Atmel Studio 6: Easing the Design Process with 1,000 ARM and AVR Project ExamplesAtmel Studio 6 significantly reduces the cost of creating new designs because it is free of charge, provides professional-quality development tools, and comes with Atmel Software Framework (formerly called AVR Software Framework). With Atmel Software Framework, designers get a large library of well proven and free source code--including about 1,000 project examples. Using this code, design engineers can eliminate writing most of the low-level source code for their projects, significantly reducing time to market while maintaining high-quality solutions. The software framework includes a full set of drivers for on-chip peripherals and external components, wired and wireless communication stacks, audio decoding, graphics rendering, and fixed- and floating-point math libraries. For Atmel's ARM processor-based microcontrollers, the library provides full support for the Cortex Microcontroller Software Interface Standard (CMSIS). Atmel Studio 6 currently supports roughly 300 of the company's MCUs.
Faster product development cycles combined with reduced cost for on-chip Flash and the advent of faster MCUs are driving more design engineers to write code in C and C++, rather than in assembly code. Atmel Studio 6 makes it easy for engineers to write, build and debug their C/C++ and assembly code. Atmel Studio 6 also brings together, in seamless fashion, an editor with assisted code writing, a wizard for quickly creating new projects, a GNU C/C++ Compiler, a powerful simulator, and a front-end visualization tool for all of Atmel's Cortex-M series and AVR processor programmers and in-circuit debuggers. The simulator, currently available for AVR designs, accelerates application development by providing an accurate model of the AVR MCUs. The simulator not only models the CPU and interrupts but also the on-chip I/O modules, allowing complete application development without the need for actual hardware.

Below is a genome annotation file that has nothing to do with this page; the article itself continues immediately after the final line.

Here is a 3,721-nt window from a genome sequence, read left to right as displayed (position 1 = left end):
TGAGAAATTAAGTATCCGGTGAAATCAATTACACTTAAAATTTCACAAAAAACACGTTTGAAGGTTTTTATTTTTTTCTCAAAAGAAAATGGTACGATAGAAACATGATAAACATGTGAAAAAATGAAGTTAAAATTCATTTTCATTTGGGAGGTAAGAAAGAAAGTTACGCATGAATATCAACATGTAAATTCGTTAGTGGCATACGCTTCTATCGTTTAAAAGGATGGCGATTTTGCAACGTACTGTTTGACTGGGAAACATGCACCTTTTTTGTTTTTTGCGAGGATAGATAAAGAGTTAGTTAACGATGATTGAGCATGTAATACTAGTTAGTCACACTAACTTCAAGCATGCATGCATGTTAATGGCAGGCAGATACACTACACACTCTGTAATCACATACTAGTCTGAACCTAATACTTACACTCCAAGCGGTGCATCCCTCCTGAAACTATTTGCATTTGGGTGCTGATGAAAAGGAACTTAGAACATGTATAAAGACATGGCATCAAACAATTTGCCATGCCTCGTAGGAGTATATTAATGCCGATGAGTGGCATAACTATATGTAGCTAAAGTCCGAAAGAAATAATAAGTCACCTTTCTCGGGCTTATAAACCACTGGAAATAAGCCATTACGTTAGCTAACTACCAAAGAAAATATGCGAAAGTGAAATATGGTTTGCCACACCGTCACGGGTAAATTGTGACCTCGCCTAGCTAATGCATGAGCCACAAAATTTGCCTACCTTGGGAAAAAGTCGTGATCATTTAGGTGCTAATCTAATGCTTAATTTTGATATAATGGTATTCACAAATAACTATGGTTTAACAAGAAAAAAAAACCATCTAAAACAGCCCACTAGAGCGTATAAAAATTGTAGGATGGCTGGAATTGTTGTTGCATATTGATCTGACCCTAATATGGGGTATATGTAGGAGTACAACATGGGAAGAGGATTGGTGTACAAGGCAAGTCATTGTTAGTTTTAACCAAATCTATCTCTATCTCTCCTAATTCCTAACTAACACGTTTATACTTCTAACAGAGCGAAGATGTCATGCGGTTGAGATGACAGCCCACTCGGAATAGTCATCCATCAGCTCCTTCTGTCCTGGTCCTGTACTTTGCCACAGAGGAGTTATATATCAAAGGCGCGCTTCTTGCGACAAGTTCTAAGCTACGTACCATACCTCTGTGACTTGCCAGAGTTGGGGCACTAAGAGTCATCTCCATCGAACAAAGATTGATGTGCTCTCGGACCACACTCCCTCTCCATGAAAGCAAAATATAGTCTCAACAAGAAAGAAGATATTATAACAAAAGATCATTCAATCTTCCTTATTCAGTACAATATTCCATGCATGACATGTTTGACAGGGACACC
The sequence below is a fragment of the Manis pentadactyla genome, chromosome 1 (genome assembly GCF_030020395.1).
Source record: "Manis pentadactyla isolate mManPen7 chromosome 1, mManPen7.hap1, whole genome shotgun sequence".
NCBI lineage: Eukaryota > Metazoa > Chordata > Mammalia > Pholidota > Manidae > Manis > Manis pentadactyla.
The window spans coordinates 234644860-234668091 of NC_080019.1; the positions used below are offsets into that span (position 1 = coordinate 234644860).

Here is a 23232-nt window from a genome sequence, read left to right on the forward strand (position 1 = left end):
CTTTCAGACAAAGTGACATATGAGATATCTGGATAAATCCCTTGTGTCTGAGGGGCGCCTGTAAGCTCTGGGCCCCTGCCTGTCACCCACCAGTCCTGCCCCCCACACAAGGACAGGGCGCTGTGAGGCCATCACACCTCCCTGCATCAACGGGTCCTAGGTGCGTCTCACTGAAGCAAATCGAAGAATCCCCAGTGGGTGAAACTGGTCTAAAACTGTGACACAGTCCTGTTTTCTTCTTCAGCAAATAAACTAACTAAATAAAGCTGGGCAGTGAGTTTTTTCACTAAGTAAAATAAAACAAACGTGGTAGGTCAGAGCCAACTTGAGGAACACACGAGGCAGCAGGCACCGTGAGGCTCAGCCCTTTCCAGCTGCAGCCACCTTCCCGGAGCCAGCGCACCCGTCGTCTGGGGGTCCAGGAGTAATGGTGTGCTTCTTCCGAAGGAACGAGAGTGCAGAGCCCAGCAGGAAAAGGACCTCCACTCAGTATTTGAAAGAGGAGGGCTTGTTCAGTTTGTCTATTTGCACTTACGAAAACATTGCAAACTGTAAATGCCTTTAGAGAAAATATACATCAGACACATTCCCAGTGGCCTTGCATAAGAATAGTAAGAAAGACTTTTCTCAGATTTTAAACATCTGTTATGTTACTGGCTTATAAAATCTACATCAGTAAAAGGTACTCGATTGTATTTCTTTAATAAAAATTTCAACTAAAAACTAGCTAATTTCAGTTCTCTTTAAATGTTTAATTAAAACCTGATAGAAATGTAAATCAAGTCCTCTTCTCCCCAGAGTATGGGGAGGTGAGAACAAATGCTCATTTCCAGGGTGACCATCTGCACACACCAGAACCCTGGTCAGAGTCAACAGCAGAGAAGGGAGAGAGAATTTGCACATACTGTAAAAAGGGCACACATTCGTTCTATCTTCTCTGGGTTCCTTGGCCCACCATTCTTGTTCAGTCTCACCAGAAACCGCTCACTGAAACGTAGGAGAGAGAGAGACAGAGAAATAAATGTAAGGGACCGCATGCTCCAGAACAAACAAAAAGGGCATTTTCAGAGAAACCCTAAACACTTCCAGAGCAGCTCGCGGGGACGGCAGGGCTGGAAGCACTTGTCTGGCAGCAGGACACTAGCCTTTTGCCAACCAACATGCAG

For in-system programming and debugging, the IDE connects seamlessly to a wide range of ARM and AVR debuggers and programmers, including JTAGICE3, AVR ONE! and SAM-ICE. With full debug views, engineers get a transparent view into the CPU and peripherals that supports easy code development and debugging.
Atmel Studio 6 is fully integrated with Atmel QTouch® Composer (formerly called QTouch Studio). As such, developers no longer need to toggle between two development environments for MCU applications that include touch-enabled user interfaces. Atmel Studio 6 simplifies the design process by seamlessly tying together the tools needed to edit code in Atmel Studio 6 and to seamlessly integrate and tune the touch design in QTouch Composer.
Feb. 28, 2012, 2:00 a.m. EST Atmel Simplifies MCU Design with New Atmel Studio 6, Expands ARM Cortex-M Series Processor Portfolio - Atmel Studio 6 Integrates ARM and AVR Design in Single Environment - 40 New Atmel SAM3 Devices Deliver More Scalability, Cost-Efficiency and Connectivity